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Global LNG markets move from oversupply to rebalancing

Fears of an oversupplied liquefied natural gas (LNG) market are beginning to ease as indications point towards a more modest rebalancing.

Much of last year’s oversupply was absorbed by record demand from China. But can the market, particularly in Europe, absorb future LNG supply?

Our analysis shows that global LNG markets will remain tight during 2018, despite supply being set to increase throughout the winter. High seasonal LNG demand in Asia will keep the pressure for supply on. Over the course of this year LNG supply growth will slow a little before accelerating again in 2019.

LNG prices in north Asia will trade again at oil parity, equivalent to US$12 per million British thermal unit (Btu). However, as global LNG supply ramps up and new projects come on stream, we foresee additional LNG supply of about 40 million tonnes per annum (tpa), on an annualised basis, available in summer 2019 compared with summer 2018.

This modest rebalancing in the global LNG market will result in more LNG having to be absorbed in Europe, with local spot prices falling to US$6/mmBtu – about US$1/mmBtu lower than the current forward curve. On top of this, the Asian LNG market will be sufficiently supplied with Pacific LNG supply, which should see Asian prices trading at parity to European spot price.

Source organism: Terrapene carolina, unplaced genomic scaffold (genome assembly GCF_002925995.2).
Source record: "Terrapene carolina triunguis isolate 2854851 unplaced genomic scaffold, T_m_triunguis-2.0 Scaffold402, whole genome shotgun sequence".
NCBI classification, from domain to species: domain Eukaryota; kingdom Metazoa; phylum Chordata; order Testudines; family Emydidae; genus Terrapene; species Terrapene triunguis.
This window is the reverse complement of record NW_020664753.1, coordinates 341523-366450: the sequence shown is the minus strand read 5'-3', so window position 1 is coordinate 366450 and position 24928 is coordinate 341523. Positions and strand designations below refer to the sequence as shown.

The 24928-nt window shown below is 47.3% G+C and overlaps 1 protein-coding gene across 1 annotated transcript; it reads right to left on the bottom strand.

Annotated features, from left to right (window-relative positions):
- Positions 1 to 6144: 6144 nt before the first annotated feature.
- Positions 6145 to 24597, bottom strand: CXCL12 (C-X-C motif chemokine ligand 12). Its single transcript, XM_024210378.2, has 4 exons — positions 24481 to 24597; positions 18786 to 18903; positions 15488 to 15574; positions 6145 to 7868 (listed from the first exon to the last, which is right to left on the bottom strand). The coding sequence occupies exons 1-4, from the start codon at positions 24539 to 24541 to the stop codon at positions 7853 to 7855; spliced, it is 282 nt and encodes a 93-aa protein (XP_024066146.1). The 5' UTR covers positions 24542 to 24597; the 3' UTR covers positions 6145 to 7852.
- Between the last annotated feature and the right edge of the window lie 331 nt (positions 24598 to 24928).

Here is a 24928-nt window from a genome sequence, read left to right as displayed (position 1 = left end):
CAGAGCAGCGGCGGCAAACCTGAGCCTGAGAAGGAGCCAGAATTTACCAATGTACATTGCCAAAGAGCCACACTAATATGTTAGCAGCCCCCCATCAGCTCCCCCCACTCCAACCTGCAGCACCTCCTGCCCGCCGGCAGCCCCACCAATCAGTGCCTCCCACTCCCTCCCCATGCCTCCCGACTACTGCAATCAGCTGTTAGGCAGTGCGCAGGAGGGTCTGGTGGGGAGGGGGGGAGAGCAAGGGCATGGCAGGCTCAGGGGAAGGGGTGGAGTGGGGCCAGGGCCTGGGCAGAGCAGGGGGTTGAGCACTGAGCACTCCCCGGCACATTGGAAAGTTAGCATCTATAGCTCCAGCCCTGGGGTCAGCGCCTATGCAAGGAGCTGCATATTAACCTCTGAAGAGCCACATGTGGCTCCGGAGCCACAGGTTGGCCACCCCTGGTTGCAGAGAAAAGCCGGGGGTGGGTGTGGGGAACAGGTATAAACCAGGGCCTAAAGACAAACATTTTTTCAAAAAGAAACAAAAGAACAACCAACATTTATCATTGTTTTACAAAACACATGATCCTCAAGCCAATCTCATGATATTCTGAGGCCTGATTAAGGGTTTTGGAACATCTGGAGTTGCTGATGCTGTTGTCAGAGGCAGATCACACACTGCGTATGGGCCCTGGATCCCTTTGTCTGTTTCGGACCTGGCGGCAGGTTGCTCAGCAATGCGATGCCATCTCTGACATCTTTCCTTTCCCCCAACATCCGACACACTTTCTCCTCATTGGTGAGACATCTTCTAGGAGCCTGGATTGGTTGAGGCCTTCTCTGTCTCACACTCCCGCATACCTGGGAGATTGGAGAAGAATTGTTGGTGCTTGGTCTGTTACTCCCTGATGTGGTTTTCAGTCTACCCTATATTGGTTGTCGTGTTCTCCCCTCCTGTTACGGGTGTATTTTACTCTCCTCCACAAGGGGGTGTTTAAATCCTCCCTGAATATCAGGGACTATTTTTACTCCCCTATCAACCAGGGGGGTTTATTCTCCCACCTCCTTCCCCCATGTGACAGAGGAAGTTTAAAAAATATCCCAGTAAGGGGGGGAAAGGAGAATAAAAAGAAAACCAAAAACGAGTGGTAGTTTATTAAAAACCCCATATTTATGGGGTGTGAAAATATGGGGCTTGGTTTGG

It’s been suggested that Russia might be better off competing for market share in Europe, which could push prices lower and force the shut-in of US LNG. However, as market conditions in Europe tighten and with the oil and coal forward curve remaining high, our analysis suggests Russia will maximise its revenues by accommodating all LNG imports in 2019.

Nevertheless, we see little risk of US LNG shutting in in summer 2019. European import dependency continues to increase as indigenous production declines. And, as more LNG will increase competition in Europe, lower gas prices will spur some additional demand through coal-to-gas switching in the power sector.

Consequently, despite the fact Europe will import an extra 35 billion cubic metres (bcm) of LNG, a 50% increase on 2018, Russian exports will remain sustained and in the range of 170 bcm, albeit a reduction compared to the record level of last year (circa 190 bcm). European prices will soften, with TTF averaging US$6.6/mmBtu through to 2019, US$1/mmBtu lower than 2018 and the current forward curve for 2019. Nevertheless, this will still be high enough to facilitate full US LNG utilisation.

Source: Wood Mackenzie

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